The Commonwealth of Virginia's Ultimate Blog

Monday, March 20, 2006

McCain = Frontrunner

Despite the recent events at SRLC, Arizona Senator John McCain still has to be considered the frontrunner for the GOP nomination in 2008. The Baltimore Sun has a great article today about McCain's strategy and what has changed since 2000.

While I am a die-hard George Allen supporter, I think that McCain should be considered the strongest general election candidate for the GOP. Against a Democratic nominee that looks increasingly likely to be either Hillary Clinton or Al Gore, McCain would wipe the floor with either. In addition, McCain furthers the "Southwest Strategy" that will be necessary for GOP candidates to continue winning national elections. It is essential that the GOP keep the fast-growing states of Arizona, Colorado, and Nevada in the GOP column and remain competitive in New Mexico. McCain gives the GOP the best chance in those states and essentially reduces the "battleground" area to the Rust belt states of Pennsylvania, Ohio, Michigan and Wisconsin.

Again, I'll be casting my primary vote for George Allen, but Virginia is not likely to be a battleground state in '08 unless the remote possibility of Mark Warner grabbing the Democratic nomination comes to fruition. If McCain wins the nomination, Republicans should support him, particularly those who have been frustrated by the big-spending proclivities of the Bush administration.


Blogger CR UVa said...

Why do you think McCain will be the strongest? A lot of his support does appear to come from some outside of the Republican party, but will that last if he tries to appease the base when it comes time to vote (which he will likely need to do)?

If he does, liberals and "centrists" will again associate him with the conservative right, and he will lose support when the general election starts. He might be able to beat Hillary, but I honestly think we will see another close race if he goes up against Gore.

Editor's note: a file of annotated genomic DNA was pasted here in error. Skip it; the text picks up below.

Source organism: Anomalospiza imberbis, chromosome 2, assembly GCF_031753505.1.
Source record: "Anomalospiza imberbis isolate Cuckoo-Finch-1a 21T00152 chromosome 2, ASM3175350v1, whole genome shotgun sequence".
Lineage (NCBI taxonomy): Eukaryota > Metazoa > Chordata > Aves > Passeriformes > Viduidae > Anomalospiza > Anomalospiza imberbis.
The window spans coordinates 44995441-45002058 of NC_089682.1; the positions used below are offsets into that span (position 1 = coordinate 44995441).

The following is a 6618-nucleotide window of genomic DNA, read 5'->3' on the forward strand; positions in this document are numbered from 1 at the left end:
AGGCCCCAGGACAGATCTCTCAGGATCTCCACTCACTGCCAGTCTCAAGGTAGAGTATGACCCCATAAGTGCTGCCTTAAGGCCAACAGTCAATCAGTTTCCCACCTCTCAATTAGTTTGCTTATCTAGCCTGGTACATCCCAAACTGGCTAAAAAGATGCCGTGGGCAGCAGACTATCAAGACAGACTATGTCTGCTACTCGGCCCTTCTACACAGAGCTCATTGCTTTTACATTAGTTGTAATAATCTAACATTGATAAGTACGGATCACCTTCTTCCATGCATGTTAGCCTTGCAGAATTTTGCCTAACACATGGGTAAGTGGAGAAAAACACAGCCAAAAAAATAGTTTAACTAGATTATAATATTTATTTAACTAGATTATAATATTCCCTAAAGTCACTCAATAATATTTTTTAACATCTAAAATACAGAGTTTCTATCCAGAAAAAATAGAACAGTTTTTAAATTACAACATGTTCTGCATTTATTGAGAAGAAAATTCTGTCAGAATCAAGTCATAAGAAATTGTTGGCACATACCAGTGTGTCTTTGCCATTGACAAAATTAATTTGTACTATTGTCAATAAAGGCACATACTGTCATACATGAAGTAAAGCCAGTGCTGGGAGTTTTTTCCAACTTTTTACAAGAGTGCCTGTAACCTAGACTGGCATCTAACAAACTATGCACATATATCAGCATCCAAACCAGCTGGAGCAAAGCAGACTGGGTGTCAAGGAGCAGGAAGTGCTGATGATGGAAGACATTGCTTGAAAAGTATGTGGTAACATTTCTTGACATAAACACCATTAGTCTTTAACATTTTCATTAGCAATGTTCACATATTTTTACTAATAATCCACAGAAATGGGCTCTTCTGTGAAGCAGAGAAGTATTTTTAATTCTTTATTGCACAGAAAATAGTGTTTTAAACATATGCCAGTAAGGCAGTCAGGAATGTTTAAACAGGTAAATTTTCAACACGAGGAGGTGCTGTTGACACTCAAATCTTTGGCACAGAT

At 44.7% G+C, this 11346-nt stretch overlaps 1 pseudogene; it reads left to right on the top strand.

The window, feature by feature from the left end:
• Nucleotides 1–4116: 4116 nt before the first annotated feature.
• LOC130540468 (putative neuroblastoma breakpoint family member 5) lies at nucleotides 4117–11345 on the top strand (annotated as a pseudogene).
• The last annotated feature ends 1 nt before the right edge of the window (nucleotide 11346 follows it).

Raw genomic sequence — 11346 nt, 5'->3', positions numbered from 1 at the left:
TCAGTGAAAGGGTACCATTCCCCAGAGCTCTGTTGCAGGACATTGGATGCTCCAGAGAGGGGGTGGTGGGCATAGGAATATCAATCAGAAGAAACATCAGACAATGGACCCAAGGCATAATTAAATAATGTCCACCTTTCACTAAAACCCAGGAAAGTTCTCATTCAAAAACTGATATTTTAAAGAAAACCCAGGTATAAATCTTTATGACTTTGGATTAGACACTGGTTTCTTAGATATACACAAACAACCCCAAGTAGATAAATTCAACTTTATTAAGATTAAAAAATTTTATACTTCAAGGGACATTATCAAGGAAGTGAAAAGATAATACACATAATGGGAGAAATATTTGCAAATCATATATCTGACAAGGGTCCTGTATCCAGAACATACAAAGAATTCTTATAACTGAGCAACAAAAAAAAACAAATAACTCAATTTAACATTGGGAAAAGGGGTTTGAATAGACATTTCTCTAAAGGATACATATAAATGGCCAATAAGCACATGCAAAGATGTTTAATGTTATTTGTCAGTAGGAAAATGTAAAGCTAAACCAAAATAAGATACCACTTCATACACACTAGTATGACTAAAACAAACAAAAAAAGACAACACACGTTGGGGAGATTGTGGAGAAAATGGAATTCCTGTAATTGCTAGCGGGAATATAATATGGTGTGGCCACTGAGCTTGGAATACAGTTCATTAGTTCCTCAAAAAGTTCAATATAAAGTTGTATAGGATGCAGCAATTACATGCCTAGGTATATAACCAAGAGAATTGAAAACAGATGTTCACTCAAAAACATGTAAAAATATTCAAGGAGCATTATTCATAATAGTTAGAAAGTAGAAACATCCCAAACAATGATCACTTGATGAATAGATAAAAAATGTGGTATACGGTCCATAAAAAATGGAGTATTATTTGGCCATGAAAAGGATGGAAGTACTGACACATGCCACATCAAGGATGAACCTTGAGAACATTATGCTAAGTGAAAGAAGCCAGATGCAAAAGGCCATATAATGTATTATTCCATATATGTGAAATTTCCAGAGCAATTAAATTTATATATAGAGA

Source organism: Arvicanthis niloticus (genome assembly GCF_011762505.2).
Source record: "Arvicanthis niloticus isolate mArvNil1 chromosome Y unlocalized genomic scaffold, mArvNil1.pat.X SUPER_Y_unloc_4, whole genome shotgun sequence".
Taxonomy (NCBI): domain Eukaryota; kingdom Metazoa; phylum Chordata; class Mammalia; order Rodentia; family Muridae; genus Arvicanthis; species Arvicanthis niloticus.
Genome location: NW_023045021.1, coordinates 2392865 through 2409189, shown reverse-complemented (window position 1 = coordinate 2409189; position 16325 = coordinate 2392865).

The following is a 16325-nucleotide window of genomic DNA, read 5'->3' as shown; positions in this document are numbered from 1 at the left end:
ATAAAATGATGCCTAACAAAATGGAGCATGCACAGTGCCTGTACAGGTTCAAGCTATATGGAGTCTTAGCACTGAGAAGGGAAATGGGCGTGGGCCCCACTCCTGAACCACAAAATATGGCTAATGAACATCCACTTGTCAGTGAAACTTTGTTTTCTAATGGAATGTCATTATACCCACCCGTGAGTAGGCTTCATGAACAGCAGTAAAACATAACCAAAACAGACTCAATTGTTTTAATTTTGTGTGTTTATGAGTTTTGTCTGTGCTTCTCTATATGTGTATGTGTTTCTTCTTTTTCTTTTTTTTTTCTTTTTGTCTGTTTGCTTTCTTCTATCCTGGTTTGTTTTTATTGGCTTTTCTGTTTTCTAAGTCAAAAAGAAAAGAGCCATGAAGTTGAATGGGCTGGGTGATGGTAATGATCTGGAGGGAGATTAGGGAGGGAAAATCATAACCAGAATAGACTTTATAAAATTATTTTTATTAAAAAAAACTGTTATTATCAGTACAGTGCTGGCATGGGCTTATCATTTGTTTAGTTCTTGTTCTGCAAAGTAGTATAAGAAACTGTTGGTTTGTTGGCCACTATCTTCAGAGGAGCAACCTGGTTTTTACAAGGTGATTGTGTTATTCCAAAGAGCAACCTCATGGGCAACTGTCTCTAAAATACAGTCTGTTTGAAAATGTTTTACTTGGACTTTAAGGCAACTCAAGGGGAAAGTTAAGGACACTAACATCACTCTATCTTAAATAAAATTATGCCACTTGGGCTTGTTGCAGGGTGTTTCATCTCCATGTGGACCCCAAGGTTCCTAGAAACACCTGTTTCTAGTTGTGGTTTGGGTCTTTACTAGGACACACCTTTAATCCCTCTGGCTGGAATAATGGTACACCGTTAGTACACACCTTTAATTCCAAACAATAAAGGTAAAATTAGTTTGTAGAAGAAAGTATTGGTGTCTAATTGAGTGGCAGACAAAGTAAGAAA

If he does not, most people who vote in primaries are further to the right (or left in Democratic primaries) than the Republican party as a whole. I suspect that they will not be too keen on voting for McCain, and he will lose miserably before even making the general election. So much for even having a shot against Hillary or Al.

3:07 PM

Blogger Virginia Centrist said...

1. If McCain gets the nomination, he has a 99% chance of winning election - and that's even with the right-wing third party challenge that his candidacy will likely bring.

2. McCain has no chance of getting the nomination. Forget the fact that he constantly votes with Democrats against spending cuts (unless they involve pork). Forget the fact that he opposes tax cuts. And forget the fact that he's (at worst) lukewarm on gay rights and has trashed the religious right.

McCain's worst sin - the sin that will make it physically impossible for both he and Giuliani to get the nomination - is on immigration.

McCain supports amnesty. No chance he wins the Republican primary.

His lead in the polls right now is due to name recognition and nothing else.

3:18 PM

Blogger GOPHokie said...

For once I 100% agree with VC.
McCain is unbeatable in a general election and has very little chance of getting the GOP (or dem) nomination.

4:18 PM

Anonymous Freddie said...

The biggest problem with McCain among Republicans I talk to is the Campaign Finance Reform bill. But otherwise, I agree with VC.

4:59 PM

Blogger James Atticus Bowden said...

And another from the 'amen' corner. McCain won't get the nomination.

5:20 PM

Blogger James Young said...

McCain obviously has strong negatives and strong positives. He's a war hero, and rendered yeoman's service for the President in 2004. Nevertheless, he clearly despises the First Amendment (campaign finance "reform"), and gratuitously urinates in the face of Conservatives. I agree that he would probably win, but he's probably too old to lead the GOP ticket.

10:58 PM

Anonymous NOVA Scout said...

McCain has impressed me for years, but age and health could be issues. His best window of opportunity was 2000. I would have welcomed his leadership in the post 9/11 years. As much as I admire him for many things, I would be concerned about his ability to serve two terms.

8:28 AM


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